thanksgiving dinner webWhile no records exist of the exact bill of fare, the Pilgrim chronicler Edward Winslow noted in his journal that the colony’s governor, William Bradford, sent four men on a “fowling” mission in preparation for the three-day event. Wild—but not domestic—turkey was indeed plentiful in the region and a common food source for both English settlers and Native Americans.

But it is just as likely that the fowling party returned with other birds we know the colonists regularly consumed, such as ducks, geese and swans. Instead of bread-based stuffing, herbs, onions or nuts might have been added to the birds for extra flavor.

Turkey or no turkey, the first Thanksgiving’s attendees almost certainly got their fill of meat. Winslow wrote that the Wampanoag guests arrived with an offering of five deer. Culinary historians speculate that the deer was roasted on a spit over a smoldering fire and that the colonists might have used some of the venison to whip up a hearty stew.

The 1621 Thanksgiving celebration marked the Pilgrims’ first autumn harvest, so it is likely that the colonists feasted on the bounty they had reaped with the help of their Native American neighbors. Local vegetables that likely appeared on the table include onions, beans, lettuce, spinach, cabbage, carrots and perhaps peas. Corn, which records show was plentiful at the first harvest, might also have been served, but not in the way most people enjoy it now. In those days, the corn would have been removed from the cob and turned into cornmeal, which was then boiled and pounded into a thick corn mush or porridge that was occasionally sweetened with molasses.

The Presidential Pardon
A president took pity on a gifted bird in 1963 when John F. Kennedy spared the life of a mammoth 55-pound white turkey wearing a sign around its neck—clearly not of its own volition—that read “Good Eating, Mr. President!” “We’ll just let this one grow,” Kennedy said with a grin. “It’s our Thanksgiving present to him.” As the president left the Rose Garden on November 19, 1963, the turkey prepared for its return to a California farm while Kennedy finalized preparations for his fateful trip to Dallas three days later.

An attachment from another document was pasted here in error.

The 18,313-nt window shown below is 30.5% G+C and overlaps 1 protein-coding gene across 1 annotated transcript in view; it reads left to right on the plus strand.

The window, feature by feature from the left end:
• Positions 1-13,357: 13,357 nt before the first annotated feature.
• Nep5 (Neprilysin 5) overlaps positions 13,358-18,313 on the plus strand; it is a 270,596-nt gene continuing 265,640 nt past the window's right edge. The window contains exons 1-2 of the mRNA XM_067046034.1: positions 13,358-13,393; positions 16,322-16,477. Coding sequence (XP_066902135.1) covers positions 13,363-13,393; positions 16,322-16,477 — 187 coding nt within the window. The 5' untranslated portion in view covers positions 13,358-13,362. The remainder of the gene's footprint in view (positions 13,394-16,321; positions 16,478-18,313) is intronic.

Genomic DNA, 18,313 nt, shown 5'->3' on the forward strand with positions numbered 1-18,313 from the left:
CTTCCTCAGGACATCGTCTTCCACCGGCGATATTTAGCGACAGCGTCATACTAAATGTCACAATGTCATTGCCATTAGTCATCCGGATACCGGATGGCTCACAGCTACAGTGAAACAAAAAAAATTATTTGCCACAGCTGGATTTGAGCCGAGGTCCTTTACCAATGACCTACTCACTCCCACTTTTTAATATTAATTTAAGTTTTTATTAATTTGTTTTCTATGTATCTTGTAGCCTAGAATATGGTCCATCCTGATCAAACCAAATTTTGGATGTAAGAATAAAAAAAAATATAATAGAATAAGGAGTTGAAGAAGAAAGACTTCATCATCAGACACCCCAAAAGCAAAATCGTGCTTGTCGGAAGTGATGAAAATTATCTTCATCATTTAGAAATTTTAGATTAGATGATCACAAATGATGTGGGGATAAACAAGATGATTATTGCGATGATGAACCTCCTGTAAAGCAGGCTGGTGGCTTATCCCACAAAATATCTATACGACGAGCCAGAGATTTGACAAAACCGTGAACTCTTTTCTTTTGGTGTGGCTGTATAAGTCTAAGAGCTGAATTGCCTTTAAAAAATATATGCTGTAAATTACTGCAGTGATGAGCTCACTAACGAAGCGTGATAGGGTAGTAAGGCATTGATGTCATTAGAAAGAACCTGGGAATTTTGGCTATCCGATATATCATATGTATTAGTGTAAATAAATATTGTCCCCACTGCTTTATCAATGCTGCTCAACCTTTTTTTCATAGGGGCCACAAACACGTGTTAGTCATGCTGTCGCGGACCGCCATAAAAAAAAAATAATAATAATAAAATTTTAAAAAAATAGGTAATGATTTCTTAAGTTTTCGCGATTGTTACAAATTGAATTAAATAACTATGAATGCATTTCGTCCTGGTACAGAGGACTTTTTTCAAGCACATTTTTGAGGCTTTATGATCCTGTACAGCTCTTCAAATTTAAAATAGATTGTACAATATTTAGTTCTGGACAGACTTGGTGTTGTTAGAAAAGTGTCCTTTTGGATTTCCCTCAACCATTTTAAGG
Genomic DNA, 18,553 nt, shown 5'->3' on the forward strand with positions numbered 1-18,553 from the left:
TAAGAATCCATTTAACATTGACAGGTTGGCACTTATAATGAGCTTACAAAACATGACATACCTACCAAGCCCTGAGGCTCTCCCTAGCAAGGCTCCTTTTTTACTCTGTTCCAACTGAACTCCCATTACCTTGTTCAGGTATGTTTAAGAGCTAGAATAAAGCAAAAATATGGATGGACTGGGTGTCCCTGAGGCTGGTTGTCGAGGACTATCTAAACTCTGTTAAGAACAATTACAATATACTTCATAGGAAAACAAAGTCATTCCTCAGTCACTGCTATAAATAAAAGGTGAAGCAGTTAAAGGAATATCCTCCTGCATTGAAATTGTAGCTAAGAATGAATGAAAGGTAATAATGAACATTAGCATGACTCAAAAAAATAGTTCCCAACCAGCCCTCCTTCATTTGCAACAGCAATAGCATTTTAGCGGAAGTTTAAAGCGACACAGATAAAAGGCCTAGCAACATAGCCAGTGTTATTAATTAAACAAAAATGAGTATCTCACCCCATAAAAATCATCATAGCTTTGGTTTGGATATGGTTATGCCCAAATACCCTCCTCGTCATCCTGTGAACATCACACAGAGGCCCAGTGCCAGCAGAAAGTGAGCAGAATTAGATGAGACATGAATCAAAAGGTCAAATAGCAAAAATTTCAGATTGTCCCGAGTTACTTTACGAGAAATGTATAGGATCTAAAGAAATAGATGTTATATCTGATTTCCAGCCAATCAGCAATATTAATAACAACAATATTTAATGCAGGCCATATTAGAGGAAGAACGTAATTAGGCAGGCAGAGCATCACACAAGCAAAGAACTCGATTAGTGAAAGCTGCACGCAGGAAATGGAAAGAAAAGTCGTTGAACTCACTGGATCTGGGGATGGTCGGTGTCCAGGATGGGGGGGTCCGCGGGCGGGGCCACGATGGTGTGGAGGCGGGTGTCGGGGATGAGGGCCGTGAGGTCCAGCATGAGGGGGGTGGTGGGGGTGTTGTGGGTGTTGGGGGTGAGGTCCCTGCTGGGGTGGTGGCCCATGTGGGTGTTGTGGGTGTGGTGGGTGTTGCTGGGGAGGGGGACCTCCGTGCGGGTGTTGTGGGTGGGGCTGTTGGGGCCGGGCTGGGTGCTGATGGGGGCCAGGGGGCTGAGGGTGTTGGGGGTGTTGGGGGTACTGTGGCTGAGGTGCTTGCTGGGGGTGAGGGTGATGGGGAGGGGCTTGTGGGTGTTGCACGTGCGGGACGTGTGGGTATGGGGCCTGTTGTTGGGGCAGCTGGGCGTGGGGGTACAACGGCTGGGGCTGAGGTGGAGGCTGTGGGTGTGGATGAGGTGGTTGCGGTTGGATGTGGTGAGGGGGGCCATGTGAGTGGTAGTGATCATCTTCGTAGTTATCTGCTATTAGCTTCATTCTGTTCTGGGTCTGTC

Although newspapers in 1963 reported that “Merciful President Pardons Turkey,” the first president to actually use the word “pardon” at the National Thanksgiving Turkey Presentation may have been Ronald Reagan, albeit as a quip. During the throes of the Iran-Contra scandal in 1987, Reagan sidestepped reporters’ questions about whether he planned to pardon any of his aides accused of wrongdoing. When then asked about the fate of the 55-pound turkey he was just given, Reagan joked, “I’ll pardon him.”

For many years, the freed turkeys spent their remaining months at the ironically named Frying Pan Farm Park in Herndon, Virginia. Between 2005 and 2009, they were sent to Disneyland and Walt Disney World where they served as grand marshals in the theme parks’ annual Thanksgiving parades. From 2010 to 2013, the turkeys made the short trip from the White House to Washington’s Mount Vernon estate, and this year they will be transferred to Turkey Hill Farm at Morven Park in Leesburg, Virginia, to live out their last days as free birds.

Few of our festival foods can claim deeper American roots than pumpkins, which were first cultivated in Central America around 5,500 B.C. and were one of the earliest foods the first European explorers brought back from the New World. The orange gourds’ first mention in Europe dates to 1536, and within a few decades they were grown regularly in England, where they were called “pumpions,” after the French “pompon,” a reference to their rounded form.

By the early 18th century pumpkin pie had earned a place at the table, as Thanksgiving became an important New England regional holiday.

After the Civil War, Thanksgiving—and with it, pumpkin pie—extended its national reach, bolstered by write-ups in women’s magazines like the one that Hale edited. In 1929 Libby’s meat-canning company of Chicago introduced a line of canned pumpkin that soon became a Thanksgiving fixture in its own right, replacing the need for roasting and straining one’s own squash.

Thanksgiving and Football
When professional football leagues first caught on around the turn of the century, they immediately adopted the Thanksgiving Day tradition. Many saved the holiday for their title games or other big matchups, but when the National Football League was founded in 1920, it began hosting as many as six Thanksgiving contests each year. Today, the NFL holds three Thanksgiving games each November, two of which always feature the Detroit Lions and the Dallas Cowboys.

So the Thanksgiving feast has a long and interesting history. There is nothing more American than the celebration of Thanksgiving. It is a time to spend with family and loved ones. It is a time to reflect and to be thankful for what we have - whether it be in material form or, more importantly, in the form of our relationships with those that surround us.

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